Ah, you say, but I’m a medical cannabis patient. I have all the required paperwork and documentation to show I am exempt from laws prohibiting cannabis possession and use where I live and where I’m traveling. So I’ll just go ahead and bring these buds in my carry-on, no problem.
Nope. Problem. We already ruled out the United States because of the whole federal prohibition thing. But maybe you live somewhere in Europe or South America where medical cannabis is legal. Can you bring weed out of Canada in this case, you eagerly, hopefully ask?
Each country or territory has the sovereign right to say what can enter or exit through its borders. But even if your destination allows you to enter with medical cannabis, Canada won’t let you exit with it. Whether legalized or decriminalized at one’s destination, Canadian law prohibits anyone from leaving the country with cannabis.
Can I Bring Weed out of Canada if I’m Returning to Canada?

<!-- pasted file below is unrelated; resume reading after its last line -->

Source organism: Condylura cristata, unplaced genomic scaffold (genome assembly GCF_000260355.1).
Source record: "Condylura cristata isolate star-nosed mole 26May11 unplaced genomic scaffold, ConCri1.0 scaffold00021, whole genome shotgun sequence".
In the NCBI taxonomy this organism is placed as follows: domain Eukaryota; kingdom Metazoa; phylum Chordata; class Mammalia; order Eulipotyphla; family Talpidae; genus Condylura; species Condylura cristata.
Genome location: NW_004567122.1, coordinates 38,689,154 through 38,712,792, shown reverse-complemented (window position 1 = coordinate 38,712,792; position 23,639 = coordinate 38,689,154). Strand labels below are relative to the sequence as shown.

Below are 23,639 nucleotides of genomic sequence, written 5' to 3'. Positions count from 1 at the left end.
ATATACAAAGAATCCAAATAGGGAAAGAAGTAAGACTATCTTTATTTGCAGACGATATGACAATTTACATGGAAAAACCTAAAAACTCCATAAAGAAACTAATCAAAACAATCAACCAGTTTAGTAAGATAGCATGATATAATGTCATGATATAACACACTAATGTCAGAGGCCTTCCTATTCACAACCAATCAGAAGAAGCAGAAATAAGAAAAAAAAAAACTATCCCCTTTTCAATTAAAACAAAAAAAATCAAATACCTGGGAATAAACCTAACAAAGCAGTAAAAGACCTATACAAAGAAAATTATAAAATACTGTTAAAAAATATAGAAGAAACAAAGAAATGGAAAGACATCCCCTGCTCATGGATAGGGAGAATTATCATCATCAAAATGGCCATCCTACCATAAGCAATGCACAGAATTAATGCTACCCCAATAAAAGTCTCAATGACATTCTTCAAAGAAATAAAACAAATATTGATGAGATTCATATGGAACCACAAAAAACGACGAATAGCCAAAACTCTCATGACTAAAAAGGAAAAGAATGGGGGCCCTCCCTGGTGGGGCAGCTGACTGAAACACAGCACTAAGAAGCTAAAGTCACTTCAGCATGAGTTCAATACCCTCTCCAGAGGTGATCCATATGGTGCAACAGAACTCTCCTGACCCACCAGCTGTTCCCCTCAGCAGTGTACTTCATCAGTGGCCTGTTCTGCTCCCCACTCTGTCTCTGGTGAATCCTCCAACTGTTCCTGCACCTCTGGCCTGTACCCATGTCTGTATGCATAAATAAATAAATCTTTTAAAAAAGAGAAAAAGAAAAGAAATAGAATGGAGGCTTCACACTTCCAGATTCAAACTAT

Maybe you’re taking a little weekend getaway; a short round-trip flight. You’ll barely be out of Canada for 72 hours. Can you bring your stash with you then, to ensure you enjoy yourself to the fullest? No. Sadly, no. We had to say it twice because doing this would break Canada’s laws as many times: once when you leave the country and once when you return.
Can I Bring Weed out of Canada if I Hide It Very Well or Bake It Into a Cookie?
Well, you could. I mean, now we’re getting into semantics, right? You can do anything you put your mind to. The human will is boundless, anarchic, free. But should you try to bring weed out of Canada by hiding it very well or baking it into a cookie? Well, if avoiding serious legal repercussions is something you’re into, you probably shouldn’t. Actually, you definitely shouldn’t.
We just thought it would be a good way to inform you that no matter what form your cannabis is in, you can’t legally exit the national territory of Canada with it. And in fact, if you have an edible or concentrate, you’ll also be giving yourself away to any authority that catches you that you made your purchase at an unlicensed seller—hence, illegally. Edibles and concentrates won’t be available on Canada’s provincial retail markets until next year.